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In this case, one may argue that the criminal justice system has sent many low-level, non-violent offenders to prison, denied them a chance to reform and contribute to society. The prison system reform provides an opportunity to do the right thing by reforming the broken system. This process, however, requires all leaders to participate in the reform agenda. In other words, politicians and other leaders should not take sides on prison system reform demands.
For individuals such as Piper Kerman and other activists who consider prison system reforms to be a major civil rights issue, there are clear indications that political leaders from across the divide will no longer ignore the issue. It is imperative to note that leaders and society have recognized negative impacts of the mandatory minimum sentencing laws on low-level offenders, non-violent criminals in addition to racial bias that has continued to undermine the entire criminal justice system and its legitimacy (Silard 1).
The Congress, President Obama, Attorney General Eric Holder and other Senators have recognized the need to reform the prison system and other failed policies. If these leaders with diverse opinions on various issues have agreed on the prison system reform, then it surely requires solutions to fix its wrongful acts. The major obstacle has been changing the practice of sentencing “low-level, non-violent offenders and the mandatory minimum sentencing laws” (Kerik 1). If leaders can change these laws, then many offenders will find new roles and meaning in their lives. In the past, it has been easier to reject any calls for reforms. However, this may change as many leaders and states have embarked on calls for criminal justice system reforms. For instance, states such as California, New York and others have started to shift away from the “incarceration only” model to new alternatives (Budnick 1).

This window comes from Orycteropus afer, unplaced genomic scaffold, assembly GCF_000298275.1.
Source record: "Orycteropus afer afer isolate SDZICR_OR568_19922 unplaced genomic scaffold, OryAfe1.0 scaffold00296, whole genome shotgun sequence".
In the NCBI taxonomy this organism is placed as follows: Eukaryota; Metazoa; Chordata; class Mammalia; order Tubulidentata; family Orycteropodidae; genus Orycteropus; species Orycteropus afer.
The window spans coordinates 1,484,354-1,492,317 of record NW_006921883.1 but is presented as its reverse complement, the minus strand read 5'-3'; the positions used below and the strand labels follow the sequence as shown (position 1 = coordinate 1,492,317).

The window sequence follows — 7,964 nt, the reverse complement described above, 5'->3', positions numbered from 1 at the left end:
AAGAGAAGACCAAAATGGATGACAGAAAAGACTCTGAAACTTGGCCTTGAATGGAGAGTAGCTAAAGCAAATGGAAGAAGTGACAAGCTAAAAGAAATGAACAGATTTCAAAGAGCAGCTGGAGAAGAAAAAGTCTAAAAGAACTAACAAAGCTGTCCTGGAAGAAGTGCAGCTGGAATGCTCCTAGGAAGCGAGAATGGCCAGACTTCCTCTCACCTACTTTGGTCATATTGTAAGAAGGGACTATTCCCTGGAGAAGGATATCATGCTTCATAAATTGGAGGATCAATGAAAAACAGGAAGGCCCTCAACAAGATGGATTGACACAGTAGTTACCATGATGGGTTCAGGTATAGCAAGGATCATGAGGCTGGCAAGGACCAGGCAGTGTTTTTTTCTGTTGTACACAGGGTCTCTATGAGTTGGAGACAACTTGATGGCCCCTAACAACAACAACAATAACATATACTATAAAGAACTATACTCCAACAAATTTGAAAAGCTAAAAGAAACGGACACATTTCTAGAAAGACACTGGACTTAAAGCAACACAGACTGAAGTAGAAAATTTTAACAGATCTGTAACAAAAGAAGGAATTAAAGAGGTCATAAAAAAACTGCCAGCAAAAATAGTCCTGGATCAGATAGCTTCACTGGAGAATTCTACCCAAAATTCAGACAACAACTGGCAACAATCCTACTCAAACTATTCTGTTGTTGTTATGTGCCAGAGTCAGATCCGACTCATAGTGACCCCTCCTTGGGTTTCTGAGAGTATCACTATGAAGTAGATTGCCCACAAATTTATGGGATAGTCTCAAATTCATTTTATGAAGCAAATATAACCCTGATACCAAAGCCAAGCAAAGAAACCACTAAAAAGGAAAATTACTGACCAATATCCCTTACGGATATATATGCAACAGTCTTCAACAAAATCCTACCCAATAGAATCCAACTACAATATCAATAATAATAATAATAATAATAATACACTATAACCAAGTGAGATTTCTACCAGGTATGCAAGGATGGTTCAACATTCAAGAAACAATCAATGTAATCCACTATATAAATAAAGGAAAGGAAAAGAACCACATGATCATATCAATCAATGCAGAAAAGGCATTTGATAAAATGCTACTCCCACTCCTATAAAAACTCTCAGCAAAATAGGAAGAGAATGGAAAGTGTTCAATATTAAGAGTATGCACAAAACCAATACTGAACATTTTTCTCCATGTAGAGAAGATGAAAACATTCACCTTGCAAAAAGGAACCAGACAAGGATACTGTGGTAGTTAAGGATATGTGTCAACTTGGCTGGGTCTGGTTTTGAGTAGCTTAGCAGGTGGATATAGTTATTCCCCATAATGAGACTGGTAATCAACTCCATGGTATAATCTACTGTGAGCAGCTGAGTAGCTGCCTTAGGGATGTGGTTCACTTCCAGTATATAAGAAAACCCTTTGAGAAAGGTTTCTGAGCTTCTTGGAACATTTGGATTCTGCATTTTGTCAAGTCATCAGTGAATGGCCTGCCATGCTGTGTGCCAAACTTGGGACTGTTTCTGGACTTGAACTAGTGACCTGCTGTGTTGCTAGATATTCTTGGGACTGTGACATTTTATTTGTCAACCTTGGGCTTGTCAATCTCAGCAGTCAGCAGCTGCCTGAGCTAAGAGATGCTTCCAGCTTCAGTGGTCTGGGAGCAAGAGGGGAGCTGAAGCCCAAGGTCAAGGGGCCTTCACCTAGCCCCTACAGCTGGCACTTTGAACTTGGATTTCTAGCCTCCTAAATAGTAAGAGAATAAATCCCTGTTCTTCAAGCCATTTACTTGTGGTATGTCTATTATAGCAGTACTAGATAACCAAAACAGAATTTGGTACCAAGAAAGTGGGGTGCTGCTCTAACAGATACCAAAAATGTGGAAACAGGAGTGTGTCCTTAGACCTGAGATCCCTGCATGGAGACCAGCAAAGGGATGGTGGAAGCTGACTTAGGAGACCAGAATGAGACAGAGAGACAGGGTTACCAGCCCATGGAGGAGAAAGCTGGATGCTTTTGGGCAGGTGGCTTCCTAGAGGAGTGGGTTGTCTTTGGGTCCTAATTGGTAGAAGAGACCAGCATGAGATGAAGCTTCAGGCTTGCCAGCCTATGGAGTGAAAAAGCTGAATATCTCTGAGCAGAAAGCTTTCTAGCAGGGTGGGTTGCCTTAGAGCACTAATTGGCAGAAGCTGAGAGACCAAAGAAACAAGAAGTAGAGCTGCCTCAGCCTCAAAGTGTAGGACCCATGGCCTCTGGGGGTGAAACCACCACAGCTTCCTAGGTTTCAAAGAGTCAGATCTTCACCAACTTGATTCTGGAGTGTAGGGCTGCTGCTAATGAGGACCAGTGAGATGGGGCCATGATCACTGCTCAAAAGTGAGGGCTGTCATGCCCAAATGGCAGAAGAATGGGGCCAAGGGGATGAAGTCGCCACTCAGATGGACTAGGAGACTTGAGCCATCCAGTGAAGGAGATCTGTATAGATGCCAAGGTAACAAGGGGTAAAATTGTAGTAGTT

These states want to adopt “the evidence-based programs and services that have proved to actually reduce crime and racial injustice in the system, while also saving precious taxpayer dollars” (Silard 1). For instance, Silard notes that certain programs focusing on education and jobs provided under “San Francisco’s Back on Track program and New York’s Bard Prison Initiative have dramatically reduced re-offense rates to less than 10 percent” (Silard 1). Such programs have clearly created new solutions rather than incarceration at relatively lower costs.
States should start prison system reforms by reviewing their penal codes, which treat low-level, non-violent drug crimes as felonies. This implies that individuals face long-term jail terms and lifelong effects because of such laws. On this note, states should focus on treatment rather than incarceration to fight drug addiction. They should treat such crimes as misdemeanor and address long-term, negative consequences of imprisonment, as well as save costs.
Overall, Americans must continue to seek for reforms on outdated, ineffective laws that have resulted in widespread negative consequences for too many people for too long. This would result in effective reforms in the prison system and provide prisoners’ rights.
Budnick, Scott. “Something Extraordinary Is Happening at Ironwood State Prison.” The Huffington Post. 2014. Web.
Kerik, Bernard B. “A Time for Criminal Justice Reform.” The Huffington Post. 2014. Web.
Silard, Timothy P. “Justice Reform, At Long Last.” The Huffington Post. 2014. Web.